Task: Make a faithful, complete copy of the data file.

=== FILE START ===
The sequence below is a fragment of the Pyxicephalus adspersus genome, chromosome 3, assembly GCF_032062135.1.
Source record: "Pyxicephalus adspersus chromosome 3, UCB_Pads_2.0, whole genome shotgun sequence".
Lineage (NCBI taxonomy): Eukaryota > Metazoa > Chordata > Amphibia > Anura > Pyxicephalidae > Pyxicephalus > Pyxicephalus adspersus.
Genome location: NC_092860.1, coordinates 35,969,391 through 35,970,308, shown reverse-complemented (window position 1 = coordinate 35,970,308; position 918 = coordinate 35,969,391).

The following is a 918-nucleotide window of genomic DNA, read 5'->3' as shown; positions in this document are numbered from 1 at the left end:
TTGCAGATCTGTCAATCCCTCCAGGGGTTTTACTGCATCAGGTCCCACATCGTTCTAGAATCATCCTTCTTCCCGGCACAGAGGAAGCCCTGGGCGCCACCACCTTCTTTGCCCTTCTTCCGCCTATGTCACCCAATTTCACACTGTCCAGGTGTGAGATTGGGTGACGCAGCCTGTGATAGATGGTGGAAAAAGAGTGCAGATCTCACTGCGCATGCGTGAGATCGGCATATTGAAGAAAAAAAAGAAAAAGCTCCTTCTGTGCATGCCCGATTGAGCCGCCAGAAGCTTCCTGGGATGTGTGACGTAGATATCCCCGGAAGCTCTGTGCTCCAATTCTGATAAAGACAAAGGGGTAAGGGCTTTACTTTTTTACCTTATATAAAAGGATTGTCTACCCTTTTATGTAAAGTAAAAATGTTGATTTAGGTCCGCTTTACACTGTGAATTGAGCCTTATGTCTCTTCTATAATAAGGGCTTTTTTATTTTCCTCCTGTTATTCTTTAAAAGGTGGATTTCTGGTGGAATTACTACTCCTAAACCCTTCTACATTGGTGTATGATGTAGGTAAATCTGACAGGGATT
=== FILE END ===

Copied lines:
The sequence below is a fragment of the Pyxicephalus adspersus genome, chromosome 3, assembly GCF_032062135.1.
Source record: "Pyxicephalus adspersus chromosome 3, UCB_Pads_2.0, whole genome shotgun sequence".
Lineage (NCBI taxonomy): Eukaryota > Metazoa > Chordata > Amphibia > Anura > Pyxicephalidae > Pyxicephalus > Pyxicephalus adspersus.
Genome location: NC_092860.1, coordinates 35,969,391 through 35,970,308, shown reverse-complemented (window position 1 = coordinate 35,970,308; position 918 = coordinate 35,969,391).

The following is a 918-nucleotide window of genomic DNA, read 5'->3' as shown; positions in this document are numbered from 1 at the left end:
TTGCAGATCTGTCAATCCCTCCAGGGGTTTTACTGCATCAGGTCCCACATCGTTCTAGAATCATCCTTCTTCCCGGCACAGAGGAAGCCCTGGGCGCCACCACCTTCTTTGCCCTTCTTCCGCCTATGTCACCCAATTTCACACTGTCCAGGTGTGAGATTGGGTGACGCAGCCTGTGATAGATGGTGGAAAAAGAGTGCAGATCTCACTGCGCATGCGTGAGATCGGCATATTGAAGAAAAAAAAGAAAAAGCTCCTTCTGTGCATGCCCGATTGAGCCGCCAGAAGCTTCCTGGGATGTGTGACGTAGATATCCCCGGAAGCTCTGTGCTCCAATTCTGATAAAGACAAAGGGGTAAGGGCTTTACTTTTTTACCTTATATAAAAGGATTGTCTACCCTTTTATGTAAAGTAAAAATGTTGATTTAGGTCCGCTTTACACTGTGAATTGAGCCTTATGTCTCTTCTATAATAAGGGCTTTTTTATTTTCCTCCTGTTATTCTTTAAAAGGTGGATTTCTGGTGGAATTACTACTCCTAAACCCTTCTACATTGGTGTATGATGTAGGTAAATCTGACAGGGATT